Because the process will be very selective, many of you will want or need to make alternative housing arrangements for next year. Please know that we are committed to identifying supportive and welcoming options for every member of your community who wishes to live on campus. You can learn more about the relocation process and indicate your housing preferences here [link]. (Also note that, even if you complete a Senior House application, you still need to fill out the housing preferences form so that you can secure a holding assignment while your application is reviewed).
We will work to find you room assignments in other residence halls as either individuals or as part of small groups of friends. Dean of Student Life Suzy Nelson has established a relocation team led by Dean David Randall and Associate Director Jen Hapgood-White to provide guidance and support for you throughout this process. If you have questions about another residential community, moving off-campus, dining, financial aid, work study or any other topic associated with moving, they can help starting today. To reach this team, please email [email].
In addition to students whose applications are approved and the New House students already scheduled to move in while their building undergoes renovations, a cohort of first-year students will reside in the house next year. We are currently developing a program for first-years focused on the personal wellbeing and academic success principles and goals of the turnaround. The program will feature strong faculty and staff engagement as well as opportunities for peer mentorship.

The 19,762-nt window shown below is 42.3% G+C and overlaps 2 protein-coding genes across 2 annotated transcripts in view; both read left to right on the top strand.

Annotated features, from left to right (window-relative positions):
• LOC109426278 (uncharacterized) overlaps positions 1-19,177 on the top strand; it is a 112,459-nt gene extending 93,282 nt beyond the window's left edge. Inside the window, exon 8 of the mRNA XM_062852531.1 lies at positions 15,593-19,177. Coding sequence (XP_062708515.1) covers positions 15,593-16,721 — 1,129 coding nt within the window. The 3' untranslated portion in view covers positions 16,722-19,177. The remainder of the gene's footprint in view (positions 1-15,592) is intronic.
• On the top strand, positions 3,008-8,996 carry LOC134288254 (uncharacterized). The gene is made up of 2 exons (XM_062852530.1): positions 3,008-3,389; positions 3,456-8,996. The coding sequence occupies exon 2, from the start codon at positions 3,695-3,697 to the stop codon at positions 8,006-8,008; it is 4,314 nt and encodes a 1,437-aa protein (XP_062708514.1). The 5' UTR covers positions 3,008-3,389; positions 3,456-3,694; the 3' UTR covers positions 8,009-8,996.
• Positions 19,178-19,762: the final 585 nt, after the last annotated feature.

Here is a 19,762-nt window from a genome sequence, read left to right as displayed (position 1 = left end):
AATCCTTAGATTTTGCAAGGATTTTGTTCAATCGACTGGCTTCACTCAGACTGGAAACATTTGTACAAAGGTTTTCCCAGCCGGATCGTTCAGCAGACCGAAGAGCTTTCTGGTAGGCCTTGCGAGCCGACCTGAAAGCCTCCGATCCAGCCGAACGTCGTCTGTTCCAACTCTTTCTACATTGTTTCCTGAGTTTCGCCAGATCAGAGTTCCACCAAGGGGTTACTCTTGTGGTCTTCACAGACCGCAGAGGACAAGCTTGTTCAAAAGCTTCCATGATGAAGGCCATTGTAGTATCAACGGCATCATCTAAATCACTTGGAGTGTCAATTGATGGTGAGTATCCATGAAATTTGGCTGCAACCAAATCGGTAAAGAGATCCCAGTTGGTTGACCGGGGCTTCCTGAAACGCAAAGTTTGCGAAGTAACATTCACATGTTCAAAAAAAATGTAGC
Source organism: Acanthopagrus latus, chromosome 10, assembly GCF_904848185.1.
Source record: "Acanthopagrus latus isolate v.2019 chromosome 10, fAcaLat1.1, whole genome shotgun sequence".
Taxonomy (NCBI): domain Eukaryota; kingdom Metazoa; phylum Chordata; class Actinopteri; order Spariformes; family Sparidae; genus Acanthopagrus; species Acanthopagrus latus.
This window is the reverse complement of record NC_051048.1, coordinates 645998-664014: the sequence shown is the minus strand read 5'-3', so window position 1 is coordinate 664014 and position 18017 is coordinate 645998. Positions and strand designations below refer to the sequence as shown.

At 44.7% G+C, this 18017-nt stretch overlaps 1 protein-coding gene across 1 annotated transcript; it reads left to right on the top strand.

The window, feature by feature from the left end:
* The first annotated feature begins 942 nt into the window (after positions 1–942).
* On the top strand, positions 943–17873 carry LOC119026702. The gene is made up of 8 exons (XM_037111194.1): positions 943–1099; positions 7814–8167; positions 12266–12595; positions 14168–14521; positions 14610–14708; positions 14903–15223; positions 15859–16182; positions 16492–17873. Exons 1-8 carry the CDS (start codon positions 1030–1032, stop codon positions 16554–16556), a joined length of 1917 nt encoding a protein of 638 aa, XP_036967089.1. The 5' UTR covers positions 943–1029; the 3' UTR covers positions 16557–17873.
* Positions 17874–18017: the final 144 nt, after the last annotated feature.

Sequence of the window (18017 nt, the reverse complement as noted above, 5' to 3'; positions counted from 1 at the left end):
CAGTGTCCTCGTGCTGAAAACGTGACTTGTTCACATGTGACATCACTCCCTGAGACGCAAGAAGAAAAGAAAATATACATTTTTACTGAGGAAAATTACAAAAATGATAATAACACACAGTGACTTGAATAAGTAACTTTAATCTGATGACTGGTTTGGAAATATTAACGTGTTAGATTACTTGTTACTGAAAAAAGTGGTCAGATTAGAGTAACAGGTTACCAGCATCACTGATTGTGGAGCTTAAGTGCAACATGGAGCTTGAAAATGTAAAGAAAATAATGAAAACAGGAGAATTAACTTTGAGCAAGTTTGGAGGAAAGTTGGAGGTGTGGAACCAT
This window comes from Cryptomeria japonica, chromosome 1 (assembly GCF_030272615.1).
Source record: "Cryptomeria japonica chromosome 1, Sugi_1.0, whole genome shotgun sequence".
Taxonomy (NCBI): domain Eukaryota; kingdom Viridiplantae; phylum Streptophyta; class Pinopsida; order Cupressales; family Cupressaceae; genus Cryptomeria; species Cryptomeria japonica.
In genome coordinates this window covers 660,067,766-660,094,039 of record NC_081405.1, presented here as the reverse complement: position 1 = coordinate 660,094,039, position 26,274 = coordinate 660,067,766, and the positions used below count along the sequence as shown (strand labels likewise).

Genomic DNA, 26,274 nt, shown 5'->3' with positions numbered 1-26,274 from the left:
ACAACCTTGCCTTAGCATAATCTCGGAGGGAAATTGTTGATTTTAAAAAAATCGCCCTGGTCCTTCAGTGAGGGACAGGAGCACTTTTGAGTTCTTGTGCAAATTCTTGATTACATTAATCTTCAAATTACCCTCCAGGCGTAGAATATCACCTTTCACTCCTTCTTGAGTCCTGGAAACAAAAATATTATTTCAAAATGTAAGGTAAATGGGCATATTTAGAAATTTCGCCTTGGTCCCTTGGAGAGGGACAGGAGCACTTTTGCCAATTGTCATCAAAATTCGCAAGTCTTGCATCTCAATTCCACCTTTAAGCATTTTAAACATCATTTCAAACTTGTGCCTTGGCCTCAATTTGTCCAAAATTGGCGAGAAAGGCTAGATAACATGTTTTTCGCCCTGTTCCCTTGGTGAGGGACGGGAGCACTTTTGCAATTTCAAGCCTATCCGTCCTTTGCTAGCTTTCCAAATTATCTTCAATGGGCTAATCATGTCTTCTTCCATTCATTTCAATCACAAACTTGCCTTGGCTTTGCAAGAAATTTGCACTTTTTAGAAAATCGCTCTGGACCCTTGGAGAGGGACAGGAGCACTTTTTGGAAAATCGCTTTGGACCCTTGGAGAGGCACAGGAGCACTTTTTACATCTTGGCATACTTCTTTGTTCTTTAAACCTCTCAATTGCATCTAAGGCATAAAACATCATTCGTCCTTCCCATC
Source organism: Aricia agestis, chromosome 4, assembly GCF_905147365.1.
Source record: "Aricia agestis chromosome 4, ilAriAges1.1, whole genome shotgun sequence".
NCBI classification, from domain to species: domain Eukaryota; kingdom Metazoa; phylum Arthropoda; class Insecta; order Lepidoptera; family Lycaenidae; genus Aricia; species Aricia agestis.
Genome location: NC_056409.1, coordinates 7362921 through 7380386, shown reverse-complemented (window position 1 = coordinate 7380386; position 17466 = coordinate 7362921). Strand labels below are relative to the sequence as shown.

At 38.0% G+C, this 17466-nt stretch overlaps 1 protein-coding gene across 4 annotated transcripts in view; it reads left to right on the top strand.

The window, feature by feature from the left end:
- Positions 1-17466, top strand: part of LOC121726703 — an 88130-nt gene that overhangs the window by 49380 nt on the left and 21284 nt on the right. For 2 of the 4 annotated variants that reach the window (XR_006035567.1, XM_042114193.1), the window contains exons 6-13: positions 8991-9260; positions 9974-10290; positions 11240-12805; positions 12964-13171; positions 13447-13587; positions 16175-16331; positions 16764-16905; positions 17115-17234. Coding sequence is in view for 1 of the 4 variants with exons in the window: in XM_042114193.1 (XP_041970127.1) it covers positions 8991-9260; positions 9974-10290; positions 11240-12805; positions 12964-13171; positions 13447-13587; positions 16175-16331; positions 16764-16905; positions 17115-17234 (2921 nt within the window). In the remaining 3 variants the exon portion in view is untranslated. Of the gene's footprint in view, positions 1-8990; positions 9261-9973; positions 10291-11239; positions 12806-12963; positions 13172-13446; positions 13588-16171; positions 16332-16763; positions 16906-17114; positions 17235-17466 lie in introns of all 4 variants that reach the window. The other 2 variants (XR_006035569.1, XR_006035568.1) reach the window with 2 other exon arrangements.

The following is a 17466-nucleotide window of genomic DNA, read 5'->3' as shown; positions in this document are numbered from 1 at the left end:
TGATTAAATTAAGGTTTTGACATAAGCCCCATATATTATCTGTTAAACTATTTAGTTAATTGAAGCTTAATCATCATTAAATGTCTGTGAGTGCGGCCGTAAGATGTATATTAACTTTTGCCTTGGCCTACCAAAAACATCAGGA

While some of you will be disappointed with our decision, I hope you will understand it is firmly rooted in our care for you as students and our concerns about the health and wellness of your residential environment. The senior officers and I are obligated to protect our students’ wellbeing and to require accountability when the facts of a serious situation warrant it.
We have also worked to respect your privacy and to keep this matter as confidential as we can. We appreciate that you have done the same, and that you have engaged with us throughout the entirety of this process. With a decision now made, we would like to continue to keep what prompted the review and the review’s findings private.
Please remember that Dean Randall and Associate Director Hapgood-White are ready to help you right now and can be reached at [email]. Dean Nelson and I are also here for you if you want to talk about the future at any point over the summer.